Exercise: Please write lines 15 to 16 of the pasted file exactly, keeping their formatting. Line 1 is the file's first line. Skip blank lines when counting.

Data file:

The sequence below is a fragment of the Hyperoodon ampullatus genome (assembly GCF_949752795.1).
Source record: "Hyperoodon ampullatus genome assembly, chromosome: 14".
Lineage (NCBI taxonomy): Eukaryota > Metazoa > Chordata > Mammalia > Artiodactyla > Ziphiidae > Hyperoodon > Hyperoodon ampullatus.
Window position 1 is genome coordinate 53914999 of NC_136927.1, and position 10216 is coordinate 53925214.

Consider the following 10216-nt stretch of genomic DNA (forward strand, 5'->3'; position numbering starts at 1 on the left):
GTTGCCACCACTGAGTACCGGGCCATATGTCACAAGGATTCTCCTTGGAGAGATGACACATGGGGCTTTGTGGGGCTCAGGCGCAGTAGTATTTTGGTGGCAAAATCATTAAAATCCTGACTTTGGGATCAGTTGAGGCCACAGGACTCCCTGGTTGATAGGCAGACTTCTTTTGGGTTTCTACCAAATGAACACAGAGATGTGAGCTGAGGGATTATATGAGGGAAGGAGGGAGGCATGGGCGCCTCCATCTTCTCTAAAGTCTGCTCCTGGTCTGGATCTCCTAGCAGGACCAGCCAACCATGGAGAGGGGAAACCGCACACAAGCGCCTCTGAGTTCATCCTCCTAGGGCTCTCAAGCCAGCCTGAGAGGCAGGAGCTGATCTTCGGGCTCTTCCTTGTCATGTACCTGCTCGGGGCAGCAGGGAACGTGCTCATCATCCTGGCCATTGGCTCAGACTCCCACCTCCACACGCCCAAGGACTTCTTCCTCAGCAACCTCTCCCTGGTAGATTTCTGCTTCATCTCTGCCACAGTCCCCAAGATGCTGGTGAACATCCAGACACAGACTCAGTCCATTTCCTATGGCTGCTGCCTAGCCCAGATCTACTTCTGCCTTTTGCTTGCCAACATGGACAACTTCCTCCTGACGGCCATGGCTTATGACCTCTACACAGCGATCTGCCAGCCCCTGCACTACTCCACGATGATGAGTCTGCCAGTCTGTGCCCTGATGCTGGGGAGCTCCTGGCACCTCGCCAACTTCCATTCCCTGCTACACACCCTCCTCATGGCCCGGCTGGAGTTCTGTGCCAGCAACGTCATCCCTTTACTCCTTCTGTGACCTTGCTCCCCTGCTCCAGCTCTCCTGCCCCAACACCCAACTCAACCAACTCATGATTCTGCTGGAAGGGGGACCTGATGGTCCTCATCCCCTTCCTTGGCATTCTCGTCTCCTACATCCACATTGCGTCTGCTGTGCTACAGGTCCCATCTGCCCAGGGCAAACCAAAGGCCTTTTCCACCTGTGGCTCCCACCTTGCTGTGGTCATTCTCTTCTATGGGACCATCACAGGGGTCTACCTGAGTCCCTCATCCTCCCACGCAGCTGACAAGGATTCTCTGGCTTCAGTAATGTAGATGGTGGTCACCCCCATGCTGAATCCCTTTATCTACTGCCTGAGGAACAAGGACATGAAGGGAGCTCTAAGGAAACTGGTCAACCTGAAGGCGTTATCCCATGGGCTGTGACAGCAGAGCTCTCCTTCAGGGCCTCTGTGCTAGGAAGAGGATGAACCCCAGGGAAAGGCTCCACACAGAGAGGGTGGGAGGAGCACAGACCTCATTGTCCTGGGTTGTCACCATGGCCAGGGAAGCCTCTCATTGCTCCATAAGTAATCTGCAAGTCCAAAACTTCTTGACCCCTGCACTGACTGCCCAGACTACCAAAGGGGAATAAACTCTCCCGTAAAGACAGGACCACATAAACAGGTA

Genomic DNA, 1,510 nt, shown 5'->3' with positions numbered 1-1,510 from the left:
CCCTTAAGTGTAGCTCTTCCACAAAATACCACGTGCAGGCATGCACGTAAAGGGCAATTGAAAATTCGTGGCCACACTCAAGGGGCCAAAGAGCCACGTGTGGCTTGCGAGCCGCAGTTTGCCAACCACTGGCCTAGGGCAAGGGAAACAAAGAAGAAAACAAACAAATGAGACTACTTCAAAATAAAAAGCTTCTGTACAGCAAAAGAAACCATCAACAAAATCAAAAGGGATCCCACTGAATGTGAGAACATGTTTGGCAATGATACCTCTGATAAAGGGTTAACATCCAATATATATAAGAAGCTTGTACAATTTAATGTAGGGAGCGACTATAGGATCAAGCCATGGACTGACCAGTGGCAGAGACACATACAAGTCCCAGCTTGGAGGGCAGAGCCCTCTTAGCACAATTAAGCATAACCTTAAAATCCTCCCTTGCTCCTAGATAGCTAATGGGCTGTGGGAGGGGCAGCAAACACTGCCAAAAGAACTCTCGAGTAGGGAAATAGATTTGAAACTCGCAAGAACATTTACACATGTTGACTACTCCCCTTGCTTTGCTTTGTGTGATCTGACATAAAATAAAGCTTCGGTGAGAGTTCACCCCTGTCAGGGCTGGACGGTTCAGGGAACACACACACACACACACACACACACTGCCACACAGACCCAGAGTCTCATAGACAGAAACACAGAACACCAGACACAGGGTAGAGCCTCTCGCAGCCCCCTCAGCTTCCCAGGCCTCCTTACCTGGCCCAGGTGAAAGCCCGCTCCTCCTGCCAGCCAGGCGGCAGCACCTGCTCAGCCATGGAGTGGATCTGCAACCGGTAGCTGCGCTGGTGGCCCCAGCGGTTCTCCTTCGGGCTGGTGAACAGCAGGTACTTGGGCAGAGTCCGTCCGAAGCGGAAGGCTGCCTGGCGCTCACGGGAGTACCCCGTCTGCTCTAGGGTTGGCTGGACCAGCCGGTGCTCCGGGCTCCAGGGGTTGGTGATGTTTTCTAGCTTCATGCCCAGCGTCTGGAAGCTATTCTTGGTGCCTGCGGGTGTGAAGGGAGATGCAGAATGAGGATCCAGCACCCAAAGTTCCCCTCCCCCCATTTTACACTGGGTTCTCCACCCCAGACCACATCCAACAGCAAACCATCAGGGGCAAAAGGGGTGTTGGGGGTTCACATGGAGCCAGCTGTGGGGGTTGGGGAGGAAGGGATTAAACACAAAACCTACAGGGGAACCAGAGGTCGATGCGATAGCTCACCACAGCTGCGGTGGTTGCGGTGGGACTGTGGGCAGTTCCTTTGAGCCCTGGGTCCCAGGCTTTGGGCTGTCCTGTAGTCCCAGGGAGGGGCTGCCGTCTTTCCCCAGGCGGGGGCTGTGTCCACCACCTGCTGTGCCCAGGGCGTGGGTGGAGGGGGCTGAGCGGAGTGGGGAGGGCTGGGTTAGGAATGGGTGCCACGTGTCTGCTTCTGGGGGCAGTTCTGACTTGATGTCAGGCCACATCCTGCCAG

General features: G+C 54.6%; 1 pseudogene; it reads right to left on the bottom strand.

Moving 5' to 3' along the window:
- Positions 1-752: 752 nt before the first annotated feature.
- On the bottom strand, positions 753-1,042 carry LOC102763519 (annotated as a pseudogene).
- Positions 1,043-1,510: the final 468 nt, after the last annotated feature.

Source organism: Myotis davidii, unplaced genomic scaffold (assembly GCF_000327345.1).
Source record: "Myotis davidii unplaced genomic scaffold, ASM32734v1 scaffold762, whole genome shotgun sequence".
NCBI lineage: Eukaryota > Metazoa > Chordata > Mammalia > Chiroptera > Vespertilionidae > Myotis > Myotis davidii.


Source record: "Myotis davidii unplaced genomic scaffold, ASM32734v1 scaffold762, whole genome shotgun sequence".
NCBI lineage: Eukaryota > Metazoa > Chordata > Mammalia > Chiroptera > Vespertilionidae > Myotis > Myotis davidii.